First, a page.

When you visit Camp Morton, a tiny provincial park tucked away 8 km north of Gimli, it’s easy to understand why Monsignor Thomas W. Morton choose the spot in 1920 to develop a Roman Catholic summer camp for children.
Crashing waves, verdant lawns, and fresh air abound - it’s pure solitude along the shores of Lake Winnipeg. The church closed the camp in the late 1960s, but remnants of its ornate architecture is left behind, making Camp Morton an idyllic spot to reflect and recharge in nature. Here's why an escape to Camp Morton is more meditative than most visits to a provincial park:
The silence of abandoned buildings
When approaching Camp Morton via PR 222, an old stone wall marks the property. Due to age and heaving grounds, the wall now precariously balances on an acute angle. It’ll catch your attention, and it sets a whimsical tone for your adventure. You feel like you’ve stumbled upon a secret world.
In 1974 Camp Morton was designated a Manitoba Parks property, and welcomed visitors to wander the lawns. Plan for at least two hours to explore the grounds, reading about the history and imagining how these quiet buildings were once filled with the laughter and prayers of children. If only these walls could talk.
The stack-log cottages, which is where camp staff stayed, are an Insta-worthy stop. Get an up close look at an early example of a construction method popular through out the region at the time. In the distance, the sky blue chapel stands out from greenery. The chapel was once the centre of camp life, but now serves as an indoor picnic shelter for family gatherings. Behind the chapel is the decorative water tower and pump house that provided water from Lake Winnipeg to the entire camp.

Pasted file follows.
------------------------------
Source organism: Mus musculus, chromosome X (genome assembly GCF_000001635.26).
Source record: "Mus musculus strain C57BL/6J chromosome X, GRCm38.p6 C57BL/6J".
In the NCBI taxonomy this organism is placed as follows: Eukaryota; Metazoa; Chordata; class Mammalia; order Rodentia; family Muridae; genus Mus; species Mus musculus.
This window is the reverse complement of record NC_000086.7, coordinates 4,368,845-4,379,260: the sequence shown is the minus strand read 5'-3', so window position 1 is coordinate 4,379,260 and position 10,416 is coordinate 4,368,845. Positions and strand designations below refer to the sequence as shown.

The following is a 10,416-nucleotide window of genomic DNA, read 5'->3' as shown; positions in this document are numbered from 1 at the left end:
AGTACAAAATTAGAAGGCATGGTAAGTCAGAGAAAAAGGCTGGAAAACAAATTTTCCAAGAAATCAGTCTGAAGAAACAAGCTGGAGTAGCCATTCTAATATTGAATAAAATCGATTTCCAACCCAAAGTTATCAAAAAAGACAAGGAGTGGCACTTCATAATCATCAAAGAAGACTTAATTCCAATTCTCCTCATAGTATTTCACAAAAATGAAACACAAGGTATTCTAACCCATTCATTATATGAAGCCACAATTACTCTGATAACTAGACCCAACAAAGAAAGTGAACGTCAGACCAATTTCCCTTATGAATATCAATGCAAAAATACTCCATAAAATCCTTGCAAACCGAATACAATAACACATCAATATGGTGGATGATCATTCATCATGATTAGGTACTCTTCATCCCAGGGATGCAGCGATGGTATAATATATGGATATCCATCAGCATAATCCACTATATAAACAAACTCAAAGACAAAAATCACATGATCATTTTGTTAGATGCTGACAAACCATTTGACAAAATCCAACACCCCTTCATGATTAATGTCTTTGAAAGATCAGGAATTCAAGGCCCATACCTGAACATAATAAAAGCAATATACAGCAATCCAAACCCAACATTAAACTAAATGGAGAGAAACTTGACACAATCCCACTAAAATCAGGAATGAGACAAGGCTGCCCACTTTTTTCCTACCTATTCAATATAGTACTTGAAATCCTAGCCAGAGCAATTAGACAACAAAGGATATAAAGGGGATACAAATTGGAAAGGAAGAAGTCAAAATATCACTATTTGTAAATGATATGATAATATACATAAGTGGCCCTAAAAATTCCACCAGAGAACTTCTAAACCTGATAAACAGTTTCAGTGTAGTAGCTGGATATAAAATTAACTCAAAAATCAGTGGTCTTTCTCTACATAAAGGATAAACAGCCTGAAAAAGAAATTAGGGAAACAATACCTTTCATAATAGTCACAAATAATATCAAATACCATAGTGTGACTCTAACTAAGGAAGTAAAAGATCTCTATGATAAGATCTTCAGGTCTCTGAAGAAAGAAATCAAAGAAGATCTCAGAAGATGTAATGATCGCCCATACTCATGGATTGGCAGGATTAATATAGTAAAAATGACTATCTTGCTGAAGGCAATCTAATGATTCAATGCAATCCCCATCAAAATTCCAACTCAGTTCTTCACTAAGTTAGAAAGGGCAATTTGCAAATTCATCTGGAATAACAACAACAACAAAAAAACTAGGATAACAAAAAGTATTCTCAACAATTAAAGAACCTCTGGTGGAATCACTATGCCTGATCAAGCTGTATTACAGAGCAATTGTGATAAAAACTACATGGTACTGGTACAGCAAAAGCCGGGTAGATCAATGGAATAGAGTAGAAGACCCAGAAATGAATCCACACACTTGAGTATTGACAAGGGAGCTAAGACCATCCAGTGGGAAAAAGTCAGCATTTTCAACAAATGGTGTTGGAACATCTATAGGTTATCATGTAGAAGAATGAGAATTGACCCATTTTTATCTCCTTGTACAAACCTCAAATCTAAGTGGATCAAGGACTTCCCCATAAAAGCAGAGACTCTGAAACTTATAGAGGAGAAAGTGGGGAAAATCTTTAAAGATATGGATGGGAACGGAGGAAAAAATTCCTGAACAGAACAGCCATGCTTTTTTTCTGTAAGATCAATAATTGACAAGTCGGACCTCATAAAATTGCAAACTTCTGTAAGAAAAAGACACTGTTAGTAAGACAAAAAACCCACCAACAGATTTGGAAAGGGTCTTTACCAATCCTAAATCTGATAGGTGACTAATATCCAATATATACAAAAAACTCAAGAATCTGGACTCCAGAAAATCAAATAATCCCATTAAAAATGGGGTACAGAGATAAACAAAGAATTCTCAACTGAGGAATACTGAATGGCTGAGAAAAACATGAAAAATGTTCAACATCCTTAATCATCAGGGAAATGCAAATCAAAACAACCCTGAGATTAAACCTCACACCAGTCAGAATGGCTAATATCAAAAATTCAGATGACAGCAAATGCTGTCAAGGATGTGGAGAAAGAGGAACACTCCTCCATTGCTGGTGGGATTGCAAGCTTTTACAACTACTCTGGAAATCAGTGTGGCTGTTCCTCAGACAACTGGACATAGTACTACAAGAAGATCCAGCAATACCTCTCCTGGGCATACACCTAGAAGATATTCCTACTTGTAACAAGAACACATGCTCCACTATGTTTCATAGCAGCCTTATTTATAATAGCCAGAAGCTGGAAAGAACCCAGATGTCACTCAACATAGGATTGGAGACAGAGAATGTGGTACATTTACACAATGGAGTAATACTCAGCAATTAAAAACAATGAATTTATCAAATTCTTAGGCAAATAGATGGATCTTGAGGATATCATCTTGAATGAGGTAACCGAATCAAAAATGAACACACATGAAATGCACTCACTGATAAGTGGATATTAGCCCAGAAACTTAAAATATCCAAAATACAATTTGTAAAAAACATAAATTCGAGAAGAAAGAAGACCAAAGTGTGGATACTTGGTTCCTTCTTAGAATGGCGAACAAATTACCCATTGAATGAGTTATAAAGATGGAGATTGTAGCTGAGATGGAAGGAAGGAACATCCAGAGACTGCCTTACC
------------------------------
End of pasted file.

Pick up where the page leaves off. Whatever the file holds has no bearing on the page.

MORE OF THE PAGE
The soothing sounds of Lake Winnipeg
Next, head to the public beach accessed by climbing down the sandy shoreline. Camp Morton’s beach is wide and secluded – we guarantee there will be no crowds. Play in the soft sand or explore along the rocky shore. Search for the secret grotto built into the bank of the lake. Paired with the rhythms of crashing waves, you can’t help but take time for contemplation.
The calmness of camping and cabin life
You can easily explore Camp Morton on a day trip, but to fully appreciate the site’s healing qualities, we recommended to camping there. We eagerly checked into our yurt, which was perched high on the limestone cliffs overlooking Lake Winnipeg. Three steps out of the door and we were greeted with beautiful vistas of the water. Sunrise over the water each morning was breathtaking.
Camp Morton has six lakeside yurts available to rent, which can comfortably sleep a family of five. Yurts are outfitted with basic comforts like heat, electricity, and ample space to stay indoors in case of poor weather. Cooking outdoors, building bonfires, dining alfresco - camping is good for the soul. Renting a yurt at Camp Morton is an accessible way to experience the great outdoors if you don’t own camping equipment.
For those who require more creature comforts, such as running water and flush toilets, Camp Morton also has 10 log cabin vacation rentals hidden in the forest at the centre of the property.
The zenness of fresh air
If you need even more ways to breath in Lake Winnipeg air, Camp Morton has the most idyllic picnic spots we’ve ever discovered in a provincial park. We chose a table overlooking the water’s edge: unobstructed views of the lake, shady spruce trees, no close neighbours and just the sounds of waves crashing.
The sunken garden was another treasure my kids discovered while out on a walk. A small stone bridge led us into a circular clearing where the sun seemed to only shine. It was a scene straight out of a children’s book as my kids pranced about the bushes, each in their imaginary worlds, talking to themselves. The soothing affects of Camp Morton had grabbed a hold on them as well.